Monday, January 5, 2009

Change is Here: How many kids Have we screened so far?

I had a chance to read the latest report on the Rosie D. remedy on the Rosie D website last night.  According to the Child Behavioral Health Initiative, formal behavioral health screening under EPSDT has increased drastically since the CBHI began training and Medicaid began reimbursing pediatric health providers for screening using one of nine approved screening instruments.  In the last quarter,  40%-50% of those eligible for screening got it.  Now, these data come from billing records and billing sometimes lags behind practice, but in their last report to the Court, the CBHI said that roughly 40% of children who had a health maintenance visit under EPSDT were screened.  Over the first nine months of 2008, over 100,000 screens were performed, and, on average, about 10% of them were positive.  Please keep in mind that, for the younger children, more than one screen may have been performed over the course of a year, but this implies that something on the order 10,000 children have been identified as warranting further investigation for behavioral health problems in the Commonwealth of Massachusetts.  

10,000 children identified.  With only 40% of the screens done that we intend to happen eventually.  Now, all of these children do not have Serious Emotional Disturbances,  but most of them will require more than a pat on the head to help with these issues.  My experience, especially with the PSC, is that it doesn't find mild problems.  I have also found that it is sometimes hard to convince those with problems to seek help.  But, our statewide experience to date says that there are a lot of kids out there who need help, and that we best get on with this CSA process so that we can help them.  This tidbit of information has just whet my appetite for more information.  How accurate were these screens?  How many of the families that were identified as needing help wanted help?  How many of the families identified as needing help were able to get it?  How often was the help helpful?  Did any of this massive effort make a difference in the lives of the Commonwealth's children?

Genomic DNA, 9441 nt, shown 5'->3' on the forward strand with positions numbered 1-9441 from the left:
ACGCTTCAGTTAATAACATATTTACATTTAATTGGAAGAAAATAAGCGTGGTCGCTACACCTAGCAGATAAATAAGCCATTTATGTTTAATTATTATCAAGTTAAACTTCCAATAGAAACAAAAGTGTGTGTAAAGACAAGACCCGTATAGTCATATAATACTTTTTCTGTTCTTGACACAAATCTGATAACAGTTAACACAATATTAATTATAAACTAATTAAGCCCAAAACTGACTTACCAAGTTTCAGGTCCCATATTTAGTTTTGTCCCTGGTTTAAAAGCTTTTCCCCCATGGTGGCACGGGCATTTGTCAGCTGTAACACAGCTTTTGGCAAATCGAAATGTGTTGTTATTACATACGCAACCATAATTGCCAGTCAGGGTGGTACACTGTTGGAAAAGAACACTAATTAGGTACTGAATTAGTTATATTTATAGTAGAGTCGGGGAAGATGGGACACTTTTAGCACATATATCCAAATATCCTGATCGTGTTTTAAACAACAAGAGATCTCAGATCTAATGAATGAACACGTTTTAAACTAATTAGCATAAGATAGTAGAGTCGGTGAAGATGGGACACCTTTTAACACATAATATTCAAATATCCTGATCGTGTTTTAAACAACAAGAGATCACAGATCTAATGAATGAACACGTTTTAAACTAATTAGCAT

MassHealth and the CBHI have done a great job in bringing us to this point.  We have integrated behavioral health into the thinking of the pediatric workforce on a scale that is scarcely matched in the country.  We screen, we identify,  and we try to make the system work for children.  And we will do more of this over the coming year.  They are to be congratulated for leading us to this point.

Screening was the easy part.  Now we have some real work to do.

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